Seen recently on Facebook:
Until 2001 it was legal to fire or not hire, to deny housing or other services to persons who were open – or even perceived to be – gay or lesbian.
That changed with the election of Governor Paris Glendening. He created a commission to document the discrimination that existed in Maryland towards our community. In 2001 we passed the Antidiscrimination Act of 2001 giving us protection against discrimination in housing, employment or other public accommodations.
Seven years ago Equality MD and advocates took a new approach.
Rectifying the immoral separate-and-unequal aspect of that 2001 law? Removing the anti-equality of non-trans gays and lesbians being able to disriminate at will against trans people but those same trans people, if accused of discrimination by a gay or lesbian, not being able to similarly plead in court ‘no such cause of action’?
Never believing at that time that we had the votes for Marriage Equality, we developed a strategy of introducing legislation that was heard in numerous committees. It was our way of educating our colleagues – again – to inequities facing same sex couples in our state.
We were successful!
In 2005 we passed Hate Crimes Penalties Act protecting the categories of sexual orientation and gender identity
Okay, while that’s not a bad thing per se (yes, I think they are a waste of time except for provoking christianists into providing ‘all crime is hate crime’-esque quotes, but if they happen and if they are legitimate – read: trans-inclusive – then so be it), I’m as unclear on how ‘educating’ about crimes against trans people was a stepping stone to gay marriage as I am on what good such a law is – either to dead trans people or to living ones who might risk outing themselves to employers who can legally fire them and landlords who can legally evict them by reporting incidents that were violations of criminal law even prior to 2005.
But maybe that’s just lil’ ol’ reality-based me.
In 2006, Health Advance Directives Registry; in 2007, Health Insurance Family Coverage Expansion and Life Insurance for Domestic Partners; in 2008, Health Care Facilities and Medical Decision for Domestic Partners, and Recordation and Transfer Taxes Exemptions for Domestic Partners; and in 2009, Inheritance Tax Exemption Domestic Partners.
Speaking of progress, 10 years ago I was the only, now we are 8 openly gay members of the General Assembly.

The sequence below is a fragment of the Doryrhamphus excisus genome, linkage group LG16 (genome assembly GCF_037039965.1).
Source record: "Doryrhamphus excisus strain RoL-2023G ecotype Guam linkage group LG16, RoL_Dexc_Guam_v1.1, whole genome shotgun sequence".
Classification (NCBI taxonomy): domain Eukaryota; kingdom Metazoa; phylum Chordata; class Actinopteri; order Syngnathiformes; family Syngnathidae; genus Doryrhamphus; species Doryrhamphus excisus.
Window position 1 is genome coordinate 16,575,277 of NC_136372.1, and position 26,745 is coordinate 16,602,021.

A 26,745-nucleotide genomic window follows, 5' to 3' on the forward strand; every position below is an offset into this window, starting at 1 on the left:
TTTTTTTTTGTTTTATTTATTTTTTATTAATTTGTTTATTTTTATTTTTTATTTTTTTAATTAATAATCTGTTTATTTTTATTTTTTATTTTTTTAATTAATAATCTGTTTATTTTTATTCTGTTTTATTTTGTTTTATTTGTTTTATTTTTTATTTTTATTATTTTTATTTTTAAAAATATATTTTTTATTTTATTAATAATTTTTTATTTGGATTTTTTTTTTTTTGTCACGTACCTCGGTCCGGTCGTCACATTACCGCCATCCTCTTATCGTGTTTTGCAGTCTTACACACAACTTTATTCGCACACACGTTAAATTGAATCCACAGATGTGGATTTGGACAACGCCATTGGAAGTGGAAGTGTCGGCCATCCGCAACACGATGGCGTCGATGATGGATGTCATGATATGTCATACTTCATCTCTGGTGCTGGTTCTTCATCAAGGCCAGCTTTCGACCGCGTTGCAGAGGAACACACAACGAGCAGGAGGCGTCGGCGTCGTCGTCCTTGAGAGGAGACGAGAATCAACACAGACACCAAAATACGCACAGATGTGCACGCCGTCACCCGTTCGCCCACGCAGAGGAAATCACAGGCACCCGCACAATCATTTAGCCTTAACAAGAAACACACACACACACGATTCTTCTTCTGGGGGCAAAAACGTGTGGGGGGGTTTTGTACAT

Last year we achieved what was believed to be unachievable; Marriage Equality passed the Maryland State Senate. As we all know the bill fell just a handful of votes short in the House. I believe this year neither house will let you down. This is the year to achieve Marriage Equality in Maryland.
Much has changed since last year. We have open and vocal support from our friends in the religious, legal, labor, and progressive communities of Maryland. We have our Governor, Martin O’Malley, and Speaker Mike Busch who are dedicated to passage of civil marriage.
I want to conclude by telling you that I believe in the power of words.
In his State of the State address in 2001, Governor Glendening included the words “gay and lesbian” in describing his hope for an inclusive, diverse, and fair community in our state.
How’s that workin’, eh? Oh…
gay and lesbian
A colleague of mine sitting next to me said that was the first time our community was included and that those words would forever change the air and atmosphere in our chamber. And they did.
Four years ago Delegate Heather Mizeur rose as many of our colleges do at the end of a day’s work on the floor to introduce her wife, Deb. I turned to the same colleague still sitting next to me on the floor and said “I think the barometric pressure of this chamber just changed”.
Today, in his State of the State address, Governor O’Malley called for equal respect and freedom for all to marry. His words were powerful and will forever change how many in the legislature view marriage. Thank you Governor O’Malley.
I did not blow by the fact that the speech was to “supporters of Equality MD and marriage equality advocates,” so I’m not oblivious to why gay marriage is in there – or even that its front and center.
But this was the heading of that speech on her website:
I see a lot in the way of “legislative progress” re: LGB – including something really big that hasn’t succeeded yet.
Yes, there’s the hate crime law.
But I seem to recall something about another bill that didn’t succeed to the same degree as the gay marriage bill didn’t.
Maggie Speaks on Legislative Progress for the LGBT Community